Quickspins: Lana Del Rey, Taylor Swift, Chad Valley, Minnesota

Lana Del Rey, Born to Die: The Paradise Edition

Lana Del Rey – Born To Die: Paradise Edition (2012; Interscope)

Lana Del Rey, Born to Die: The Paradise Edition

With the voice of a ‘50s singer and the persona of a ‘60s actress, Lana Del Rey continues to capture listeners with her meaningful songs in her upcoming album, Born To Die: Paradise Edition.

Del Rey’s next album is an eight-track extension of her second studio album, Born to Die. A dark tone matched with expressive lyrics, Paradise Edition has Del Rey offering a powerful performance in each song. The howling guitars in “Gods and Monsters”, the ghostly piano in “Bel Air” and the haunting mixture of strings and hard drum beats in “Body Electric” are the darkest of the whole album.

Her first single off the album, “Ride”, indeed takes you on a mellow road trip. The down-tempo piano ballad has the essence of a great classic movie theme. However, if you’re looking for an album full of upbeat songs, you won’t find it here. The album is set for release on Nov. 12.

Trial track: “Ride”

Rating: 8.8/10


– Sabrina Walker


Taylor Swift – Red (2012; Big Machine)

Taylor Swift, Red

Best known for her ‘thank you for breaking my heart, I’m gonna go write a song about you now’ attitude, Swift is celebrating the release of her fourth album, Red.

The album’s 16 tracks include everything from confessional ballads like “I Almost Do” to ‘dance like an insane person’ tempos as heard in “22”. Tracks also feature collaborations with brit-pop singer-songwriter Ed Sheeran and the lead vocalist of Snow Patrol, Gary Lightbody.

Swift has a multitude of personalities and instead of hiding them, she brings them all out and features a different trait in each of her songs. The tunes are relatable, and that is why she has gathered such a strong fanbase.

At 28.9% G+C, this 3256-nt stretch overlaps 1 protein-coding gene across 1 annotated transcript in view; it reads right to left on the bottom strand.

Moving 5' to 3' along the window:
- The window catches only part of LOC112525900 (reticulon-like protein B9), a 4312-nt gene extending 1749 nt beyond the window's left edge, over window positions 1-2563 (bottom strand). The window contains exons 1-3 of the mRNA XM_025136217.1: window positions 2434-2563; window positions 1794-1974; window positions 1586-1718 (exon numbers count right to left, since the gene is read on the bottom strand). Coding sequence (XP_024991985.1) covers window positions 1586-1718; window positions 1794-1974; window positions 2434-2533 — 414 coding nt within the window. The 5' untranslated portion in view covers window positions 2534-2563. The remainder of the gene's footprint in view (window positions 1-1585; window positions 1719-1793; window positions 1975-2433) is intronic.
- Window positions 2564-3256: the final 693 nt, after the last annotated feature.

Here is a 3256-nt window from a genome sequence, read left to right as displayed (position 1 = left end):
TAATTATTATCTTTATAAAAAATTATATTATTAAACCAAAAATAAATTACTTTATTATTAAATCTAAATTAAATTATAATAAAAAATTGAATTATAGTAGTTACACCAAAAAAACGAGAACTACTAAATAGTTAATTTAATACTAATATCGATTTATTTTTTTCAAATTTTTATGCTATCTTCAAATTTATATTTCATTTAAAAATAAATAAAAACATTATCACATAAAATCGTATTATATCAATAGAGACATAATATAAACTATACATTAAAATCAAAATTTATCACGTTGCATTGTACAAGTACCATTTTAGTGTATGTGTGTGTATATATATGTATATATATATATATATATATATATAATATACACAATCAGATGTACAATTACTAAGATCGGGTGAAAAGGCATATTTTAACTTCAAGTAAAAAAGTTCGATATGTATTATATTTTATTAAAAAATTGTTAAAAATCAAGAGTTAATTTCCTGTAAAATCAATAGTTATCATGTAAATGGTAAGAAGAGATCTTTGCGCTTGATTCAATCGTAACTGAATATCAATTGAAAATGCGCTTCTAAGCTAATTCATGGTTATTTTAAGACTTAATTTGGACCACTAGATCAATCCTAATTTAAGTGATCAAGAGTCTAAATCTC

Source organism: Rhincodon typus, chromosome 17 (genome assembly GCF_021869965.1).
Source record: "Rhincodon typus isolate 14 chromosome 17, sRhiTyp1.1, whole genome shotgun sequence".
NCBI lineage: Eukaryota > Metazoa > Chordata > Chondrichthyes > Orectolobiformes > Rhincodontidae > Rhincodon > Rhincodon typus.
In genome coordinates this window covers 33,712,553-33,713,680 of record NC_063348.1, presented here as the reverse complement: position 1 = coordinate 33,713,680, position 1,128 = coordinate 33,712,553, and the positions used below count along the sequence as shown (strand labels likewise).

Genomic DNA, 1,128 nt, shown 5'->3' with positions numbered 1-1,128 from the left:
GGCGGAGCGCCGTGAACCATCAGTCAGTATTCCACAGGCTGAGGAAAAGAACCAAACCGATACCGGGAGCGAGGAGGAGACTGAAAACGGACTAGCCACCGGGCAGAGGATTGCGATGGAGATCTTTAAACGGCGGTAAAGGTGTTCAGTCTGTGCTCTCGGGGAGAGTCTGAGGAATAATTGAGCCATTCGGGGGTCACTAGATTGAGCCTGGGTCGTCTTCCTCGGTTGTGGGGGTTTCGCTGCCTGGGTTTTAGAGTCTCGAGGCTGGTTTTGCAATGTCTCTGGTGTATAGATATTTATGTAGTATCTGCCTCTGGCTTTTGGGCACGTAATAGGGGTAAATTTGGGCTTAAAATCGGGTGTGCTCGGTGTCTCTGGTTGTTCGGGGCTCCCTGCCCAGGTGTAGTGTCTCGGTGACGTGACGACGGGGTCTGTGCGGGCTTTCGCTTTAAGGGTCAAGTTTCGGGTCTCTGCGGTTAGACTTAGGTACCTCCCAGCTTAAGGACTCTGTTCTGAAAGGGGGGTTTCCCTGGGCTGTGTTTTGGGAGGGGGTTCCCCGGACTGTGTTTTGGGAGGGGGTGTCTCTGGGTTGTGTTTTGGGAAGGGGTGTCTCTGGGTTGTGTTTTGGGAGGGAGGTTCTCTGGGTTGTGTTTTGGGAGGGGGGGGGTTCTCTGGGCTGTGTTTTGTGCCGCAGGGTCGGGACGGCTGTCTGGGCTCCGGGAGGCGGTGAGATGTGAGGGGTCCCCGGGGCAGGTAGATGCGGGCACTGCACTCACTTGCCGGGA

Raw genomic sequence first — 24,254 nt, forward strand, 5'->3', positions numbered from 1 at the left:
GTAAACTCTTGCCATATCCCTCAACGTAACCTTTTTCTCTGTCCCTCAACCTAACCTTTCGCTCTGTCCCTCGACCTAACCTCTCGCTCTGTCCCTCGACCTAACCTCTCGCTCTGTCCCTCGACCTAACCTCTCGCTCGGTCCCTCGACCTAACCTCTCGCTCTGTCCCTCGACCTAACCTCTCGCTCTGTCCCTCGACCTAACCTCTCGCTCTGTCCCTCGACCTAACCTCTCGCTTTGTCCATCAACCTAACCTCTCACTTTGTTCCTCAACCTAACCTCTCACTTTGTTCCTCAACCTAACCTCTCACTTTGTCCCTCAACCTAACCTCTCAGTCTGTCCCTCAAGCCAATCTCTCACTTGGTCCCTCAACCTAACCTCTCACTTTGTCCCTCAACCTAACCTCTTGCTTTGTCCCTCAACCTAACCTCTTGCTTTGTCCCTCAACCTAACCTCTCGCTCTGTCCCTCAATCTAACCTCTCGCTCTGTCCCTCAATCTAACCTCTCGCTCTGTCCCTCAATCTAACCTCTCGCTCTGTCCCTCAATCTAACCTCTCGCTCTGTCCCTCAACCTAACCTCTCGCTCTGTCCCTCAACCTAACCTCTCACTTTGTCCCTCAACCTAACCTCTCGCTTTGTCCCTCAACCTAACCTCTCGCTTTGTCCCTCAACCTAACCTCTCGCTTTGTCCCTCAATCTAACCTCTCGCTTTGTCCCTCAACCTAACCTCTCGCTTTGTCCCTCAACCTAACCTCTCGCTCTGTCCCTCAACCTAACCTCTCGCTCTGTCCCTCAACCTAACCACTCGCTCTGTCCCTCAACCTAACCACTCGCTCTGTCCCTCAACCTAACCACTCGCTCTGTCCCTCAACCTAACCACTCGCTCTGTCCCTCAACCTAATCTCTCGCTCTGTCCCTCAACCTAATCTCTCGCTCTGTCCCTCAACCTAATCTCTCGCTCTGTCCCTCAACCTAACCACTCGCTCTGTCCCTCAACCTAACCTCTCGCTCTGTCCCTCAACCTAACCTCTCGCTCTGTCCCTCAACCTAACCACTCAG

“Red” is about the semi-toxic, tumultuous relationships that we go through at one point or another. Whether you’re experiencing intense love or intense confusion, this album — along with some Ben & Jerry’s — is definitely something worth picking up.

Trial track: “All Too Well”

Rating: 9.5/10

– Maria Alexia Hinoporos



Chad Valley – Young Hunger (2012; Cascine)

Chad Valley, Young Hunger

Hailing from the United Kingdom, electro-pop artist Chad Valley’s persona is one of retro simplicity, muted rainbows and shiny innocence, all of which are distinctly channeled in Young Hunger.

Intermittent twinkling keyboards punctuate “Up and Down”, a bright track that alternates between sweeping and punchy rhythms. It’s the ideal backdrop to an adventure at dusk in an open field beside a highway.

“Manimals” features vocals reminiscent of an ‘80s high school dance —think “Forever Young” filling a room full of powder blue tuxedos. Luminous undertones quickly morph into a full-bodied lounge beat that evokes warm rain. The same hearty vocals can be found on “Fall 4 U”. This time, irritating high-pitched keyboard notes ring in the background. A characteristic rolling beat makes it pleasant, but the retro keyboard shoots stress levels through the roof.

“I Owe You This” is an easily digestible sound with a nighttime feel to it. Halfway through, guest vocals by Twin Shadow seem overly soulful, but they are short-lived; the song therefore preserves its dignity.


Trial track: “Manimals”

Rating: 6/10

– Stephanie Ullman


Minnesota – Are You There (2012; Hymn and Holler)

Minnesota, Are You There

Peter Himmelman of Sussman Lawrence fame has released another solo record, this time under the moniker of Minnesota, entitled Are You There.

Himmelman, a Minnesota native, makes use of a collection of styles from acoustic to rock, folk and blues, presenting listeners with an eclectic experience. This comes as no surprise, as Himmelman is the son-in-law of legendary singer-songwriter and ‘60s icon Bob Dylan.

The artist, along with several musical collaborators, plays with the heavy use of dynamics throughout the 13-track record, mixing from loud choruses to soft interludes. Thematically, the album revolves heavily around human emotion, specifically love.

Fans of Americana-styled music will enjoy the new additions to their library, while listeners outside of the genre will find that the album experience contains too many tracks with too many similarities. In addition, the slightly higher price tag of $16 will make for a difficult sell.


Trial track: “Death by Snakebite”

Rating: 7.4 / 10

– A.J. Cordeiro


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